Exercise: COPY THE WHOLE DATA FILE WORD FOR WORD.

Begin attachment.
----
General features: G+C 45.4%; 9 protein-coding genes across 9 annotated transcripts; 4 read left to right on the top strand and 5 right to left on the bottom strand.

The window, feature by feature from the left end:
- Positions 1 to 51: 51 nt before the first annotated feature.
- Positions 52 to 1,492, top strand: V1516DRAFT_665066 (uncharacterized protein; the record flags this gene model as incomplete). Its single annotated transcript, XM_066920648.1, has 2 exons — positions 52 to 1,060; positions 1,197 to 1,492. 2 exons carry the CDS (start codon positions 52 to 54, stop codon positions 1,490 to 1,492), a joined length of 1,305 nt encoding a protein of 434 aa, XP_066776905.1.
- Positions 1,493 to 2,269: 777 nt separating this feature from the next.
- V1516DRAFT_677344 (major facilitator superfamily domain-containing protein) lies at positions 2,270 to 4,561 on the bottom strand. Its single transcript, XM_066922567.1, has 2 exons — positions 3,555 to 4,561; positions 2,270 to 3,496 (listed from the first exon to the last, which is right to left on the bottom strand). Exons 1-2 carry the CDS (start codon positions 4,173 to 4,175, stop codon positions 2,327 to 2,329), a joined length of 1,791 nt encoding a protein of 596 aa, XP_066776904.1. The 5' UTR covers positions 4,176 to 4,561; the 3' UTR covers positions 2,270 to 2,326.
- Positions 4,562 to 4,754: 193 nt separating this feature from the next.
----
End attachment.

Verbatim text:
General features: G+C 45.4%; 9 protein-coding genes across 9 annotated transcripts; 4 read left to right on the top strand and 5 right to left on the bottom strand.

The window, feature by feature from the left end:
- Positions 1 to 51: 51 nt before the first annotated feature.
- Positions 52 to 1,492, top strand: V1516DRAFT_665066 (uncharacterized protein; the record flags this gene model as incomplete). Its single annotated transcript, XM_066920648.1, has 2 exons — positions 52 to 1,060; positions 1,197 to 1,492. 2 exons carry the CDS (start codon positions 52 to 54, stop codon positions 1,490 to 1,492), a joined length of 1,305 nt encoding a protein of 434 aa, XP_066776905.1.
- Positions 1,493 to 2,269: 777 nt separating this feature from the next.
- V1516DRAFT_677344 (major facilitator superfamily domain-containing protein) lies at positions 2,270 to 4,561 on the bottom strand. Its single transcript, XM_066922567.1, has 2 exons — positions 3,555 to 4,561; positions 2,270 to 3,496 (listed from the first exon to the last, which is right to left on the bottom strand). Exons 1-2 carry the CDS (start codon positions 4,173 to 4,175, stop codon positions 2,327 to 2,329), a joined length of 1,791 nt encoding a protein of 596 aa, XP_066776904.1. The 5' UTR covers positions 4,176 to 4,561; the 3' UTR covers positions 2,270 to 2,326.
- Positions 4,562 to 4,754: 193 nt separating this feature from the next.